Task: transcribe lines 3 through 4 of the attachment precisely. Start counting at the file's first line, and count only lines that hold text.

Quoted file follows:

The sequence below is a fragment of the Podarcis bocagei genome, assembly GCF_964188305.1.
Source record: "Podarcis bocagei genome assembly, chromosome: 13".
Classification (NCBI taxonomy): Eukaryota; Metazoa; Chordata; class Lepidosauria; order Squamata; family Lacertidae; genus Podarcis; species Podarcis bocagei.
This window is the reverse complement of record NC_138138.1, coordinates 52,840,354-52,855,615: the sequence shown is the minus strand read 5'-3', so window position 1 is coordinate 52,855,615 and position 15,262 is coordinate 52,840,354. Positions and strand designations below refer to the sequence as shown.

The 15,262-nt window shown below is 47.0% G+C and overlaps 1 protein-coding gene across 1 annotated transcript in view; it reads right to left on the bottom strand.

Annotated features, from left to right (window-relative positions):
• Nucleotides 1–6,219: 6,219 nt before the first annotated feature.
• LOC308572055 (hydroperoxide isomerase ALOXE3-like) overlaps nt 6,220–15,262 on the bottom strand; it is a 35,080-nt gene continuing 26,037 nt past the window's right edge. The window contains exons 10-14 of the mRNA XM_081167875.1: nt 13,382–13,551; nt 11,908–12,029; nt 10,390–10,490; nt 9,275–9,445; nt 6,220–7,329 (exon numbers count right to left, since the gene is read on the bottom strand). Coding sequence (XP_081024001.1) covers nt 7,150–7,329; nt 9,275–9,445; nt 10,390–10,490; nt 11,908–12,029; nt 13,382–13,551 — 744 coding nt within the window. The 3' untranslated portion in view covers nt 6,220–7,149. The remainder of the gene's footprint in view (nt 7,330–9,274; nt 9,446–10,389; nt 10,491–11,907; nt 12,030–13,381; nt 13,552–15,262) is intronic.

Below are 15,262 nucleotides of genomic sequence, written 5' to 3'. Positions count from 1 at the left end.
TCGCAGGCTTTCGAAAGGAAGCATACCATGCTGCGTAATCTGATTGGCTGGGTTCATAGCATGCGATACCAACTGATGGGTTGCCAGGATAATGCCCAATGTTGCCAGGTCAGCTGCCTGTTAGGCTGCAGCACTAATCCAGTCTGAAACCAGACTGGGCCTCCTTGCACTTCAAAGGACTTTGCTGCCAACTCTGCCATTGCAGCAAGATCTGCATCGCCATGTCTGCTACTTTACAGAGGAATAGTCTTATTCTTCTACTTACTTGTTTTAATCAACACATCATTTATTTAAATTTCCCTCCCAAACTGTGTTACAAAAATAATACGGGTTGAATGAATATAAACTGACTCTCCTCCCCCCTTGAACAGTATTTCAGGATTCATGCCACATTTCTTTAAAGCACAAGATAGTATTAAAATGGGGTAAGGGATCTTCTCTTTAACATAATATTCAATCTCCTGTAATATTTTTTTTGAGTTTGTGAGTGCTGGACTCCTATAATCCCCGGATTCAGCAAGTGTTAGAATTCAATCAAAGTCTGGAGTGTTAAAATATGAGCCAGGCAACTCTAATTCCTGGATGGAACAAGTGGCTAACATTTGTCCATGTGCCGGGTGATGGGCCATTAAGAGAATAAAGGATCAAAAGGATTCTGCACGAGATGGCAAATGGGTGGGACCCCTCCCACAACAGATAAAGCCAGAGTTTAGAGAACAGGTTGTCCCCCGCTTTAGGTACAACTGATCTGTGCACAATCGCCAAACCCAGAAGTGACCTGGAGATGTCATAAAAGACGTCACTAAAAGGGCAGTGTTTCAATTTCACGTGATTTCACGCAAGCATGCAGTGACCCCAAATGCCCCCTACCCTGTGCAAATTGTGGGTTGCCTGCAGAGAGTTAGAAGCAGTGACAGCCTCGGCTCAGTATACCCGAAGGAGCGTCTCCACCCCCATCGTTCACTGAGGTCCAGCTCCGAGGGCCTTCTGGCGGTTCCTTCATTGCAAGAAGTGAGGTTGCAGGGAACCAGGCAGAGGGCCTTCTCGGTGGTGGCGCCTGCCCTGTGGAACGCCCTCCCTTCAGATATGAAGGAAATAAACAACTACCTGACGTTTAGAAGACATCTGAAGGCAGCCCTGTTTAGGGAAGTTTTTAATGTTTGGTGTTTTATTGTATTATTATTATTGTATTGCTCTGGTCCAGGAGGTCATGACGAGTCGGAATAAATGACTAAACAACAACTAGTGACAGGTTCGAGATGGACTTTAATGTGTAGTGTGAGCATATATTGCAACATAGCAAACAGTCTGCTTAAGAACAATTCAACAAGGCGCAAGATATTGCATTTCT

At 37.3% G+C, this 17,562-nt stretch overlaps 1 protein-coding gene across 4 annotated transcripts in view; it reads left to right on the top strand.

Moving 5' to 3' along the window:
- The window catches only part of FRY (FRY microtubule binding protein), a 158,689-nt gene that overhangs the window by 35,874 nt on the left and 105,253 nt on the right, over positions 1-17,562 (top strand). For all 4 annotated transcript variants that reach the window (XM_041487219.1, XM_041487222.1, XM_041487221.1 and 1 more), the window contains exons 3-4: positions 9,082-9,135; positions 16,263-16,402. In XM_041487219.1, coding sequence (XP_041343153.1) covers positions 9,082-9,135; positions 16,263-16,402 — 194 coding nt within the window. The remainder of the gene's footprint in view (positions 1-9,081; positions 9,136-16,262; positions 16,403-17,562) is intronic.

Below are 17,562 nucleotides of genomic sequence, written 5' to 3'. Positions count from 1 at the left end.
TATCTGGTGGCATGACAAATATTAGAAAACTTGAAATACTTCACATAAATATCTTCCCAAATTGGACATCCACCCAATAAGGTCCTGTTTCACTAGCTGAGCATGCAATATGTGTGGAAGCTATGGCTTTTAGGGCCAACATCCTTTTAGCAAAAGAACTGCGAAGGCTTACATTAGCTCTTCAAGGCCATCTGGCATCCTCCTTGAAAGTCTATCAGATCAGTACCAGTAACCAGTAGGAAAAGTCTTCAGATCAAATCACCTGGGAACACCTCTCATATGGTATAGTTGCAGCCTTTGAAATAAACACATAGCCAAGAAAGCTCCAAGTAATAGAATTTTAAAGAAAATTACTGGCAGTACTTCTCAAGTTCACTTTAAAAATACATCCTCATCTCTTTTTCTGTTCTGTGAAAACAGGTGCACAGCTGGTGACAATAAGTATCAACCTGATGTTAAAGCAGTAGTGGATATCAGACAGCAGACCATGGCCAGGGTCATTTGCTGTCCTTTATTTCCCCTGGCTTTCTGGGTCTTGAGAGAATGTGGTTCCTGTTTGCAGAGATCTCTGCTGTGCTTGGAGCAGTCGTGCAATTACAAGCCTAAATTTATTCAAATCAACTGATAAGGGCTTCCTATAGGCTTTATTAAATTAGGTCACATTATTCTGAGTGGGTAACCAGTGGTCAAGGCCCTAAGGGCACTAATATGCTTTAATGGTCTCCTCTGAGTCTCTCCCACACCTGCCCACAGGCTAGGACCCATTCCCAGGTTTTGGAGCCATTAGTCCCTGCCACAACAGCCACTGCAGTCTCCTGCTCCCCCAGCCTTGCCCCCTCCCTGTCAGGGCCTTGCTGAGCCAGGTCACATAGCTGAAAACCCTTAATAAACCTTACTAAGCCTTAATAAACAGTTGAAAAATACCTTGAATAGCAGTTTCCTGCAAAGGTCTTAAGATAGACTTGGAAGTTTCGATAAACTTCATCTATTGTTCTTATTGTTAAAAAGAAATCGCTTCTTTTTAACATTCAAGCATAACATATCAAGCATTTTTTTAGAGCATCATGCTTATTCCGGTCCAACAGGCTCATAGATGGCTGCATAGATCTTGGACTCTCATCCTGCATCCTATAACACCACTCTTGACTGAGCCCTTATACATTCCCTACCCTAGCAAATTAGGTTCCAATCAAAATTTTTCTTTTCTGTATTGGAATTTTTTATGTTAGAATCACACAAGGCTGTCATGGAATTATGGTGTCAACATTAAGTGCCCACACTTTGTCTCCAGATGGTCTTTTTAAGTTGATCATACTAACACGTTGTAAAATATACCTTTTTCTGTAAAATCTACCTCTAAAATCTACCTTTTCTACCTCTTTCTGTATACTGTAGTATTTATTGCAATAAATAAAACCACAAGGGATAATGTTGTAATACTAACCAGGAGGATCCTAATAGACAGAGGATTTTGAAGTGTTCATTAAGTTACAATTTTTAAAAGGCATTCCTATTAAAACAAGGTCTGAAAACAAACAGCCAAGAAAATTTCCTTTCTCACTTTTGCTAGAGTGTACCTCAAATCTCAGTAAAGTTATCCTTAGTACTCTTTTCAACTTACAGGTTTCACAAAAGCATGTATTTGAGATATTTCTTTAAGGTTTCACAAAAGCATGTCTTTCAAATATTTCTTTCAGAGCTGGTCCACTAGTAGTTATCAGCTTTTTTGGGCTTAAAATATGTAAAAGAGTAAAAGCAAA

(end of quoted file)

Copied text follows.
Classification (NCBI taxonomy): Eukaryota; Metazoa; Chordata; class Lepidosauria; order Squamata; family Lacertidae; genus Podarcis; species Podarcis bocagei.
This window is the reverse complement of record NC_138138.1, coordinates 52,840,354-52,855,615: the sequence shown is the minus strand read 5'-3', so window position 1 is coordinate 52,855,615 and position 15,262 is coordinate 52,840,354. Positions and strand designations below refer to the sequence as shown.